Otjivero, Namibia was transformed by a Basic income equivalent to £2pw in Britain. If there is migration from Namibia to South Africa it must no longer seem as necessary as it did. The Basic Income did not promote idleness. There was little employment anyway. On the contrary, it was the springboard for several entrepreneurial ventures, quite apart from enabling villagers to access health care and education for the first time. Otjivero can now afford what it needs to function as a community.
Meanwhile, Latvia, Lithuania Bulgaria and Romania have all lost a huge proportion of their populations. In the cases of Latvia and Lithuania this started in 1990 as soon as they were no longer subject to the USSR, but free movement with the EU has also been a factor since 2004 and 2007. Many other countries are similarly affected, but not to the same extent.
The historical reasons for this exodus do not alter the fact that the sheer scale should be regarded as abnormal, and a problem to be remedied, if necessary with outside help. This aspect does not figure noticeably in the British debate as to whether, and if so how to keep immigrants out.
At a national scale, I have suggested that a Basic Income should be financed so as to reduce inequality between individuals, but not to be deliberately punitive. Redistribution more in sorrow than in anger as it were. In view of the arrival on the scene of the world Basic Income movement, I think there should be some investigation as to how far the same principle could be applied as between nations. Their website states:
“A new way to share the world’s Wealth, to guarantee every man, woman and child the Means to live.”
I would of course add “without harming the ecosphere”. It would also be consistent with the movement’s aims to include “and without being forced to migrate”
The amounts involved need not be as large as would appear at first sight. Countries which are increasingly under pressure to reduce immigration would only be topping up a basic income in recipient countries. It may well be rather more than the 0.7% of GDP at present thought to be the right amount for developing countries, but as I say, how long are rich nations going to turn a blind eye to poorer nations losing their brightest and best, and mainly young people?
This is of course gross exploitation apart from the migration question, but one needs to bear in mind that as long as growth is taken for granted, the world will be fiercely competitive, and competitors (aka Capitalists) who do not exploit both people and the environment simply lose out in the competition. [Thank you David Flint for your comment]
For developing countries, as shown in Namibia, the amounts of the Basic Income involved will be quite small, again only topping up. Keeping immigrants out is not without cost, and that is likely to rise if economic conditions deteriorate. Some of us think CO2 will cause: this sooner rather than later.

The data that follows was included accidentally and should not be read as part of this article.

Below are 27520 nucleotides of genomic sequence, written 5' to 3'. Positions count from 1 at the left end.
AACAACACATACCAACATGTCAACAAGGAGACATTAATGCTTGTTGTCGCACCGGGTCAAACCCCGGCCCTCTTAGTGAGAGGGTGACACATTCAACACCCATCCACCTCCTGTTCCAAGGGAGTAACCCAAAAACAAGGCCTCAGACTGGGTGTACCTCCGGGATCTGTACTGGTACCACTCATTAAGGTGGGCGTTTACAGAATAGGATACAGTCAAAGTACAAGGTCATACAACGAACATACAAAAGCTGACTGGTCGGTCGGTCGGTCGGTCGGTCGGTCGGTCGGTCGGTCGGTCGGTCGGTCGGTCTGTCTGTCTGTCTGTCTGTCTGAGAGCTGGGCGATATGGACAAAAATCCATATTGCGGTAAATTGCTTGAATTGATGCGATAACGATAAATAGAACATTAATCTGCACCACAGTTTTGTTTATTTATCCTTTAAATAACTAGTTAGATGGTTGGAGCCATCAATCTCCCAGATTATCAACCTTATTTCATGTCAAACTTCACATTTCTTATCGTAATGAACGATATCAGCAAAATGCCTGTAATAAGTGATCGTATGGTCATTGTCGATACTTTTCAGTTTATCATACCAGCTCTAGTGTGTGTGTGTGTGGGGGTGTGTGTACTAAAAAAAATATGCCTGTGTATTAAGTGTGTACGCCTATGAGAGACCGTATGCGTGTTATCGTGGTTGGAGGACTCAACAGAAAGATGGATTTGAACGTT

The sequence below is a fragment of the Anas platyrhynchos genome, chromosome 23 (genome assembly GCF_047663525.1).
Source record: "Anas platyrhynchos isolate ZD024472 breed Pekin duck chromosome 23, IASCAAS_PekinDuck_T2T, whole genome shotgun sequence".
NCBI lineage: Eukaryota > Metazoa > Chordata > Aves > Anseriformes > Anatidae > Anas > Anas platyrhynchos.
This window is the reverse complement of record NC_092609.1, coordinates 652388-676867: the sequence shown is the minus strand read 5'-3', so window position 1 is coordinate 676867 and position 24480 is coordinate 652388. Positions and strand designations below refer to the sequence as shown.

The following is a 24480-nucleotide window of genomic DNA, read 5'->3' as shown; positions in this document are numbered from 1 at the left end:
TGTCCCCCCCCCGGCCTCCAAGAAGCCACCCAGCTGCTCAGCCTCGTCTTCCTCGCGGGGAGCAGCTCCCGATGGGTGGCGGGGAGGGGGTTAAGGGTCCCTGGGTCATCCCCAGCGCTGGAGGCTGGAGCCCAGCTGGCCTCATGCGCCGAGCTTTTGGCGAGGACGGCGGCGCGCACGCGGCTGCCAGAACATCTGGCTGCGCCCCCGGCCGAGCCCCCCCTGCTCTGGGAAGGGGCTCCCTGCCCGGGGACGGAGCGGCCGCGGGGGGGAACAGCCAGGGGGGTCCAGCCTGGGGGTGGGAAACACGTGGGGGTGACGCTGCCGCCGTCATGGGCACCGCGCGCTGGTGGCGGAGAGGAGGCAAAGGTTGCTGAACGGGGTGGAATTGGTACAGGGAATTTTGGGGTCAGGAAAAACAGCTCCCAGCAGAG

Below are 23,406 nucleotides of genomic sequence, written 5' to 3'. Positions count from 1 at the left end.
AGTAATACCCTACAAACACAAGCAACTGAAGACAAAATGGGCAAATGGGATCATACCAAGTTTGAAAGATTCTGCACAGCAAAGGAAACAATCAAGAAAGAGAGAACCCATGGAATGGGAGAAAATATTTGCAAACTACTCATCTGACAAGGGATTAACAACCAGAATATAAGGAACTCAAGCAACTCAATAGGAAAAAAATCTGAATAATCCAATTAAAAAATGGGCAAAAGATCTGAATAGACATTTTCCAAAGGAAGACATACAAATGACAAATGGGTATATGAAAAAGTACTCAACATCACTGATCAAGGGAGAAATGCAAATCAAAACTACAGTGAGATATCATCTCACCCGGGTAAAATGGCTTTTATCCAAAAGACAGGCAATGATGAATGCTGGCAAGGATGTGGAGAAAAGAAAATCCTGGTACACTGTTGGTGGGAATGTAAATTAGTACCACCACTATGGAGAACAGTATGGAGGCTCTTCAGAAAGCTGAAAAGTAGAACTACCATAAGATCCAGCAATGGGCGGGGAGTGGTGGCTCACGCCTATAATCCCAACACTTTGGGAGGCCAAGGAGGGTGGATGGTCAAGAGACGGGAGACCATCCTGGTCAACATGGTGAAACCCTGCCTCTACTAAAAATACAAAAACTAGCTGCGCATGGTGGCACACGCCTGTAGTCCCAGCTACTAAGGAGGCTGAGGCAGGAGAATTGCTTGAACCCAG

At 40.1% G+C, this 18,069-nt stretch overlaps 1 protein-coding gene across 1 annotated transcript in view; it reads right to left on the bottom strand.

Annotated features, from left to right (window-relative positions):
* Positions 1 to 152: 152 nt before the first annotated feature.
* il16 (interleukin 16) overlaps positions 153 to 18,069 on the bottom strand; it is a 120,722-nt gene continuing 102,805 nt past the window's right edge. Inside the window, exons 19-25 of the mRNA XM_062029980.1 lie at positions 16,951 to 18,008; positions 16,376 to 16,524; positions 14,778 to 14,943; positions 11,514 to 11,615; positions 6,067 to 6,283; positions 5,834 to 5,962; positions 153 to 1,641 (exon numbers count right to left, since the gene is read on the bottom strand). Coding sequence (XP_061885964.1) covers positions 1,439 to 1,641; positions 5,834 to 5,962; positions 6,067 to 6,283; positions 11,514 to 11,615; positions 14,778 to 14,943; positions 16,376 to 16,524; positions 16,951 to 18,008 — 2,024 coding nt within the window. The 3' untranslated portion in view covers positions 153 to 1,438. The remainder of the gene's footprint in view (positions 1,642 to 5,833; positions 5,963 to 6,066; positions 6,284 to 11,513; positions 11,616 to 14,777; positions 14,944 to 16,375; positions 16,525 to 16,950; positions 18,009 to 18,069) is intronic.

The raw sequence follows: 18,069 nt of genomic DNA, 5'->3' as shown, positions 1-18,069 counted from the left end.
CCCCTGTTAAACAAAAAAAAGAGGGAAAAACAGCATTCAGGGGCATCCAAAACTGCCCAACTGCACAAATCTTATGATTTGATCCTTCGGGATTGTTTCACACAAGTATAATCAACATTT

There is of course a major pragmatic reason why this idea has no hope whatsoever of being realized. The backlash against immigrants in the ‘magnet’ countries has already gone too far down the nationalist, ‘keep them out’ path. The notion of paying migrants to stay away will be lampooned as preposterous.
This is a pity. The outlook is bleak if we are restricted to the options of free access or no access, and no help to enable people not to uproot themselves, especially In the context of ecological foot prints. And I mean bleak. Historical precedents are not encouraging. Some are at pains to make a distinction between safeguarding one’s interests which is legitimate and racism which is evil. Fine, but this is a rational argument. The reality is that humans are governed by emotions which have always been tied to hard wired responses. The strongest emotion is fear, but Trump and Farage are the latest of many who have successfully mobilized hope. Loss aversion is hard wired. If a threat becomes too serious, then racism is a primal response which inevitably kicks in.
It is spilt milk to regret that the Basic Income concept did not gain acceptance when I first suggested it 44 years ago this month, when the economic outlook was better. So much for the benefit of the intervening economic growth. Even more trouble could have been avoided if Thomas Paine had been listened to in 1797, but that too is water under the bridge. I need help. I can see where we could be, indeed where we need to be if the ‘never again’ primal responses which have always ‘solved’ problems up to now are not to happen again.
But I can’t see how to get there.
Markus Petz has just supplied me with the following information re Mali, the country which also has one of the highest birthrates in the world: net annual emigration rate 2.2 per 1,000 population. It could be an appropriate pilot. It would of course have to take into account my comments on 12th February, that help would also be needed to ensure that a woman could have the same confidence that a woman in in the developed world has that her first two children will reach adulthood.